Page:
Another new ride that won't get highlighted in the rankings is Na'vi River Journey. I got pretty hyped up about this one due to rumors that it would use the same ride system as Pirates of the Caribbean in Shanghai. Poppycock. If it's the same ride system then they did NOTHING with it, the ride is quite well done for what it is, but it's a typical Disney boat ride through scenery. It's a lovely experience, a fine companion piece to Flight of Passage, and I can't complain because I had a Fast Pass for my first ride and just a 25 minute wait for my second since it was six minutes before the park closed at 1 AM (hooray for Extra Magic Hours!). However, I couldn't find a single Top 20 ride I would sub this in for, which is similar to how I feel about Frozen Ever After. It does have the most realistic animatronic in theme park history up to this point in time (the range of motion and how natural the Shaman of Songs moves is extraordinary!), but overall give me Davy Jones in Shanghai, the Yeti circa 2007, or the Lava Monster at DisneySea.
Also, while I'm generally not big on the old Fantasyland dark rides, the Shanghai Disneyland version of Peter Pan is quite good and clearly the best of the four I've ridden (all except Paris!). I also love the updates to Alice in Wonderland at Disneyland, they make that ride really special again, but not quite special enough for the Top 20.
While this list may seem to favor newer rides overall, this isn't because I don't love the classics. I just try to go with what really resonates with me right now, and when it's an older ride (like Haunted Mansion) I put it in a high position on the list. Two of my Top 10 favorite movies of all time were made in the 1920's, so even if you don't agree with the placement of the older rides here, at least understand that I'm not one of those “newer is always better” types.
Unfortunately, I do have to start the list with the ULTIMATE shameful cop out... A three way tie. Pathetic, I know, but I truly can't decide between these three...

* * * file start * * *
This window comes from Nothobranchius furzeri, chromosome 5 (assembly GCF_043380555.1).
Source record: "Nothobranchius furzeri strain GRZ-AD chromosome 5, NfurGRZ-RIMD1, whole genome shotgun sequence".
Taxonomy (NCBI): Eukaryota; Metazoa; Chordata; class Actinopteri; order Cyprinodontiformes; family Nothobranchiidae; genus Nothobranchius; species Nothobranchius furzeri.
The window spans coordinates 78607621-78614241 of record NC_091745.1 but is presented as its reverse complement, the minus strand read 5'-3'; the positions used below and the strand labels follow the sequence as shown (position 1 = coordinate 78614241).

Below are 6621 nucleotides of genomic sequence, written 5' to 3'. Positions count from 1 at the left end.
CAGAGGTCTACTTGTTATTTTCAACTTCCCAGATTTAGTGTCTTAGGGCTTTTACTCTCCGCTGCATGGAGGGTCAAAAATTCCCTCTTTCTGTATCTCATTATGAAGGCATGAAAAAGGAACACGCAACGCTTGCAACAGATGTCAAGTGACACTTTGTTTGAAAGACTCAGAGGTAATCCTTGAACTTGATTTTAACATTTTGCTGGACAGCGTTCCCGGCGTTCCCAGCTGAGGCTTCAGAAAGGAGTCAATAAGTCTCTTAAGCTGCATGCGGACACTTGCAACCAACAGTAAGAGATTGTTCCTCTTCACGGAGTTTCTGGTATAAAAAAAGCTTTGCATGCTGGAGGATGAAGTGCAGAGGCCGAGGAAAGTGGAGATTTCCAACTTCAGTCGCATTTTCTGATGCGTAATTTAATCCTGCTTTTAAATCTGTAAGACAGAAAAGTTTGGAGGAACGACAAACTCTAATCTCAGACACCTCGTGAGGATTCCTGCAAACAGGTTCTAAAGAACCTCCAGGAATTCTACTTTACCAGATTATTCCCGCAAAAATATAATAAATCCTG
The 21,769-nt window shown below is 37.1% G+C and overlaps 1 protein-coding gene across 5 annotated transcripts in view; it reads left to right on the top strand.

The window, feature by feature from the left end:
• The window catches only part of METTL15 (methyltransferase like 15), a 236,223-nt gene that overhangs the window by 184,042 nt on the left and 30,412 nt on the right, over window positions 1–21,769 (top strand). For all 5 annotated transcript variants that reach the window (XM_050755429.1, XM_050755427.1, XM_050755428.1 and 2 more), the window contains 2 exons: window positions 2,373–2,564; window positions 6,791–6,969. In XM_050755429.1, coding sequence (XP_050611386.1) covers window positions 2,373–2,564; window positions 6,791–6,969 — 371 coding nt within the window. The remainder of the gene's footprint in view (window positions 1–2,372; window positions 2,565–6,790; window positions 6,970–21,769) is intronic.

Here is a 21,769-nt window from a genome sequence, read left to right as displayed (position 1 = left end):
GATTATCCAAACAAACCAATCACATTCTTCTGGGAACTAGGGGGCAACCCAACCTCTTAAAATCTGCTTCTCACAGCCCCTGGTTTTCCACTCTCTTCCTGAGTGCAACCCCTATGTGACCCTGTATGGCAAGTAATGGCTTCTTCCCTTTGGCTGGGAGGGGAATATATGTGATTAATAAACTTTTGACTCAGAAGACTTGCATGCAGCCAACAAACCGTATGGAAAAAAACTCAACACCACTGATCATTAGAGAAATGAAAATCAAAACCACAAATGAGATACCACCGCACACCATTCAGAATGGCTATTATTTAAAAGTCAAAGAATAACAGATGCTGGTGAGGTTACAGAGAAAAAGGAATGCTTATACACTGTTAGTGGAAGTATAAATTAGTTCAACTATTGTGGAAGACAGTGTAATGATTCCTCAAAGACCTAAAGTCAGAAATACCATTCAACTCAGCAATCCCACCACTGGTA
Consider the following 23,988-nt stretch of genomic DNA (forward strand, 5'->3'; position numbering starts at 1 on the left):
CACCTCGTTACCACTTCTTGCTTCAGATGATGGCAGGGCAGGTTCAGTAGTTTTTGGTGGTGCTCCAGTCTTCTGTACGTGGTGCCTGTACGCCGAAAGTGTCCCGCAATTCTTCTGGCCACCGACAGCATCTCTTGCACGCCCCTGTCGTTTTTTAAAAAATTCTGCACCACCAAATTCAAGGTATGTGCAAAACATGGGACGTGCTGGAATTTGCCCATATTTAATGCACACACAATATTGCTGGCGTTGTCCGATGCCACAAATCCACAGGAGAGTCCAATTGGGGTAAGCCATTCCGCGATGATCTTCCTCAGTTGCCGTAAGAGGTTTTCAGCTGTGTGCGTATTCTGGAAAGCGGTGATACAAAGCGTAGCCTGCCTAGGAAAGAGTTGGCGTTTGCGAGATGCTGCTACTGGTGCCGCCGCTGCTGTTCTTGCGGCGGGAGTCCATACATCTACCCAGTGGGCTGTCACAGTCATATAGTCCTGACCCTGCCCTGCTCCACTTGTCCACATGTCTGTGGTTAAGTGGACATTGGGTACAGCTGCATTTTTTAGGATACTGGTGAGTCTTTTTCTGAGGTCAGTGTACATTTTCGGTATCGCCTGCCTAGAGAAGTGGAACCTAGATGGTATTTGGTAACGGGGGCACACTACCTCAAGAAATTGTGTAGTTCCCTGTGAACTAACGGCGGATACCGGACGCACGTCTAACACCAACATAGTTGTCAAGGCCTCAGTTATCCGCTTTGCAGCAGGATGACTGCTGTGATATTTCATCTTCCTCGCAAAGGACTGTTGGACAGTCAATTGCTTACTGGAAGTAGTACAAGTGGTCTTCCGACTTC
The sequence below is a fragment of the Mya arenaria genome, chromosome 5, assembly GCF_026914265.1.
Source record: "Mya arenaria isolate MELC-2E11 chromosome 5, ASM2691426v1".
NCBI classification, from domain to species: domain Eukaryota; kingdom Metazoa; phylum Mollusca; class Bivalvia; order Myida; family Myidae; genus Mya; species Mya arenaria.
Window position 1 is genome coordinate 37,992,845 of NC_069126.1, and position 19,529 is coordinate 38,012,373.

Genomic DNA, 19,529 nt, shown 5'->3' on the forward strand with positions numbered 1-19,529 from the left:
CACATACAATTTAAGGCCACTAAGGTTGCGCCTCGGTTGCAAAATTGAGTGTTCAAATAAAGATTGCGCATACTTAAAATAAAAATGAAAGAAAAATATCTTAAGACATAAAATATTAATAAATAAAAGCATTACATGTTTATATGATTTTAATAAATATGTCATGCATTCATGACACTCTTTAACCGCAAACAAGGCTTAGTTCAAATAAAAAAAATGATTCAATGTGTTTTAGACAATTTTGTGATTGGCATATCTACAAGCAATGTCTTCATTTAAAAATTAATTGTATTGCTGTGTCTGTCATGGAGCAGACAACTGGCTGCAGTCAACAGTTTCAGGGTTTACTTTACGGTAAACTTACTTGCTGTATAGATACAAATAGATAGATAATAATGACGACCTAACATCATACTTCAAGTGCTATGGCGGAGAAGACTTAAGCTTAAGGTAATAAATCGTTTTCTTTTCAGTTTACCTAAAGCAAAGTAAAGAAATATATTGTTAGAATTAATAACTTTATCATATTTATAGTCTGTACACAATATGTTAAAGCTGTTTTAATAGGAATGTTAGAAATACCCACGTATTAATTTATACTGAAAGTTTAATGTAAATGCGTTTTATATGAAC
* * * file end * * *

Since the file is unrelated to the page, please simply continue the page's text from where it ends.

1. (tie) JOURNEY TO THE CENTER OF THE EARTH (Tokyo DisneySea), MYSTIC MANOR (Hong Kong Disneyland), &
PIRATES OF THE CARIBBEAN: BATTLE FOR THE SUNKEN TREASURE (Shanghai Disneyland)
I LOVE these three rides so much. Journey has that unforgettably thrilling climax, wonderful “dark ride” segments, that super awesome audio-animatronic Lava Monster, a lovely queue (with the Terravator!), and it happens to take place within the greatest centerpiece of any Disney park (Mount Prometheus) in one of Disney's finest themed lands (the Jules Verne-inspired Mysterious Island) in its very best theme park. It's gorgeous and brilliant, with the only possible drawback being its length. At around 3 minutes, it's the shortest of my three co-favorites.
In some ways, Mystic Manor is the most perfect ride I've ever seen. While completely devoid of “thrills”, per se, it has, hands down, the most baffling and well integrated special effects of any ride I've experienced. I have no idea how some of it was pulled off, the animatronics and screens mesh so flawlessly. The only room with obvious screens is that in which the climax takes place, at which point you're so wrapped up in the experience that it really doesn't matter. It makes a lot of Universal stuff and other Disney stuff look bad in that respect. For example, in Harry Potter and the Forbidden Journey, those awful random screens where Hermione's head appears. Not convincing at all. Ditto for the overly bright screens in Revenge of the Mummy, when the screens are completely blatant the illusion is broken. Even the latest rides (Gringott's, Transformers, and to some degree its own #1 ride competition, Shanghai's Pirates) are bigger offenders in this respect than Mystic Manor.
If you can't tell, I really love this ride! Awesome original story, setting, queue (filled with little details for those who look), AA's, music, special effects...it's got everything including a solid length (five and a half minutes). I also love the whole Mystic Point area, it's small (like everything else at Hong Kong Disneyland) but punches above its weight, especially with the awesome Explorer's Club restaurant. If you pay attention after eating, you can find several notes on the wall from Lord Henry Mystic himself.